The married man in the 1979 English novel A Married Man, by the Catholic writer Piers Paul Read, is a sometime adulterer named John Strickland. A barrister and a socialist who intends to run for political office, Strickland is also an atheist married to a Catholic wife, Clare, who does not support her husband’s political ambitions. The marriage is patently rickety, especially after Strickland meets young Paula Gerrand, a wealthy leftist. A serious affair begins. Read sensibly concentrates on the interesting progress of love (illicit though it is), on the pleasures and emotional hold of a liaison, before finally bringing in the spiritual, plainly Christian, material.
Both Strickland and Clare throw themselves into an abyss. Clare, however, repents, or seems to. Strickland lacks an understanding of who he really is, thus differing from his wife who observes at one point, ” I may be a wanton woman now, but I’m still capable of feeling ashamed.” On the other hand, from Strickland we get this: “Even I might believe in God . . . if He could show me the man I really am.” Of course it is the Christian’s view that God can do this.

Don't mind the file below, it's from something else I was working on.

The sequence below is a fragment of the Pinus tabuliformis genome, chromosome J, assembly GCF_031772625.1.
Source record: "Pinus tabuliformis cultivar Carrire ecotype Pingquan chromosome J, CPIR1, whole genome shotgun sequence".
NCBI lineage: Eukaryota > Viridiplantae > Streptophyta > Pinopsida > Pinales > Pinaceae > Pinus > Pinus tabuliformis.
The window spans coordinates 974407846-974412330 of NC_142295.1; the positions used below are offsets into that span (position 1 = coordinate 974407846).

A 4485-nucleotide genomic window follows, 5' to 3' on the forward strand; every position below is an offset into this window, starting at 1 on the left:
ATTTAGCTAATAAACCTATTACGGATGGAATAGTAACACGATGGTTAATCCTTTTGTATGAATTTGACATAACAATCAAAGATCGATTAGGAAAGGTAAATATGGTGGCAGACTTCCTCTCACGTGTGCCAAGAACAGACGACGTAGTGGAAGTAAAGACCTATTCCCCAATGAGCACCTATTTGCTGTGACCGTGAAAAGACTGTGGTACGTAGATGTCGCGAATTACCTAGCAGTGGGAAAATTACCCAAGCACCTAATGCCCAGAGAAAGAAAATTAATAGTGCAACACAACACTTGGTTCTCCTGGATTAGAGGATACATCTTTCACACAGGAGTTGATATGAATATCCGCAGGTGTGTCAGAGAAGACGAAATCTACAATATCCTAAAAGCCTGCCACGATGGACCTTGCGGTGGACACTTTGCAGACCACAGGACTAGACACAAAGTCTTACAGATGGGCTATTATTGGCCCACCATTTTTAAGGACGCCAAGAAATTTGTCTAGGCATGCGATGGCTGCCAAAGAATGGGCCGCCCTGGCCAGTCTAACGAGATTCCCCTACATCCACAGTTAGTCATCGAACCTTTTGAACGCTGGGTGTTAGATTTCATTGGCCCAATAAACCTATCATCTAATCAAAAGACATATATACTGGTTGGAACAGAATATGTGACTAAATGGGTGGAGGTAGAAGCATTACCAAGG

Of the four Read novels I have read, this is my favorite. It is well-paced, sophisticated, meaningful. If anyone were to tell me he or she wishes to read only one novel this year about male-female relationships, I’d say let it be this one.